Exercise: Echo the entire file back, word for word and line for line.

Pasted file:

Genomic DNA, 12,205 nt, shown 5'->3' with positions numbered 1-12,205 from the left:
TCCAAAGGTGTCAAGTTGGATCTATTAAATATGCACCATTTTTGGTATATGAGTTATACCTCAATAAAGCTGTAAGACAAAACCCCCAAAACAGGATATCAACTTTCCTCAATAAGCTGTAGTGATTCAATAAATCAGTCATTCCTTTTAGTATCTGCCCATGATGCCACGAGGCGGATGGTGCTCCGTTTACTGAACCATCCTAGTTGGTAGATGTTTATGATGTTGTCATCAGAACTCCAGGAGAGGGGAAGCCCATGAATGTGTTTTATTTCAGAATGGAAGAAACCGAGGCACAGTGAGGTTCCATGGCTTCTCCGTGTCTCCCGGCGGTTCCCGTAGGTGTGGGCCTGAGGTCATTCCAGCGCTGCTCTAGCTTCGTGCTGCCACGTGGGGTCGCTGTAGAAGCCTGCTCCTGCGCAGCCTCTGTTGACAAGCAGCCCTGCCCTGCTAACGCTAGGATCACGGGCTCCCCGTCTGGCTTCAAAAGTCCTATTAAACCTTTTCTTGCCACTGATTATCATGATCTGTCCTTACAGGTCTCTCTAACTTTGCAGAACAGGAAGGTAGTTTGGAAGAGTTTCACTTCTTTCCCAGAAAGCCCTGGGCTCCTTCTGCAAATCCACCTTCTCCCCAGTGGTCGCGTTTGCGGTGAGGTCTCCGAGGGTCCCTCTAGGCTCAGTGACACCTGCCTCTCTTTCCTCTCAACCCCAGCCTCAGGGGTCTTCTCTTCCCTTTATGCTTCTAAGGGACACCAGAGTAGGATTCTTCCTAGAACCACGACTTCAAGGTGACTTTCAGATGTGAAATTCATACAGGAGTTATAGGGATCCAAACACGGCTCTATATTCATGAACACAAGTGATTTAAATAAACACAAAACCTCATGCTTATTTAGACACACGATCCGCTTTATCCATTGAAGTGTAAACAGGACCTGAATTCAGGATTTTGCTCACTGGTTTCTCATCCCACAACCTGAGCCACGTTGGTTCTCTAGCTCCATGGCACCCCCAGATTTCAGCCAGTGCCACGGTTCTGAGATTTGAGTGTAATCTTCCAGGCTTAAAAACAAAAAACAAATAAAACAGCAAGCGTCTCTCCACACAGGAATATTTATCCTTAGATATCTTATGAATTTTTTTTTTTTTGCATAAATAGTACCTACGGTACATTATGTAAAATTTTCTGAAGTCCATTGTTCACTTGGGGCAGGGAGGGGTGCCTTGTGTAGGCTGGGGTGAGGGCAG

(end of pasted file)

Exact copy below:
Genomic DNA, 12,205 nt, shown 5'->3' with positions numbered 1-12,205 from the left:
TCCAAAGGTGTCAAGTTGGATCTATTAAATATGCACCATTTTTGGTATATGAGTTATACCTCAATAAAGCTGTAAGACAAAACCCCCAAAACAGGATATCAACTTTCCTCAATAAGCTGTAGTGATTCAATAAATCAGTCATTCCTTTTAGTATCTGCCCATGATGCCACGAGGCGGATGGTGCTCCGTTTACTGAACCATCCTAGTTGGTAGATGTTTATGATGTTGTCATCAGAACTCCAGGAGAGGGGAAGCCCATGAATGTGTTTTATTTCAGAATGGAAGAAACCGAGGCACAGTGAGGTTCCATGGCTTCTCCGTGTCTCCCGGCGGTTCCCGTAGGTGTGGGCCTGAGGTCATTCCAGCGCTGCTCTAGCTTCGTGCTGCCACGTGGGGTCGCTGTAGAAGCCTGCTCCTGCGCAGCCTCTGTTGACAAGCAGCCCTGCCCTGCTAACGCTAGGATCACGGGCTCCCCGTCTGGCTTCAAAAGTCCTATTAAACCTTTTCTTGCCACTGATTATCATGATCTGTCCTTACAGGTCTCTCTAACTTTGCAGAACAGGAAGGTAGTTTGGAAGAGTTTCACTTCTTTCCCAGAAAGCCCTGGGCTCCTTCTGCAAATCCACCTTCTCCCCAGTGGTCGCGTTTGCGGTGAGGTCTCCGAGGGTCCCTCTAGGCTCAGTGACACCTGCCTCTCTTTCCTCTCAACCCCAGCCTCAGGGGTCTTCTCTTCCCTTTATGCTTCTAAGGGACACCAGAGTAGGATTCTTCCTAGAACCACGACTTCAAGGTGACTTTCAGATGTGAAATTCATACAGGAGTTATAGGGATCCAAACACGGCTCTATATTCATGAACACAAGTGATTTAAATAAACACAAAACCTCATGCTTATTTAGACACACGATCCGCTTTATCCATTGAAGTGTAAACAGGACCTGAATTCAGGATTTTGCTCACTGGTTTCTCATCCCACAACCTGAGCCACGTTGGTTCTCTAGCTCCATGGCACCCCCAGATTTCAGCCAGTGCCACGGTTCTGAGATTTGAGTGTAATCTTCCAGGCTTAAAAACAAAAAACAAATAAAACAGCAAGCGTCTCTCCACACAGGAATATTTATCCTTAGATATCTTATGAATTTTTTTTTTTTTGCATAAATAGTACCTACGGTACATTATGTAAAATTTTCTGAAGTCCATTGTTCACTTGGGGCAGGGAGGGGTGCCTTGTGTAGGCTGGGGTGAGGGCAG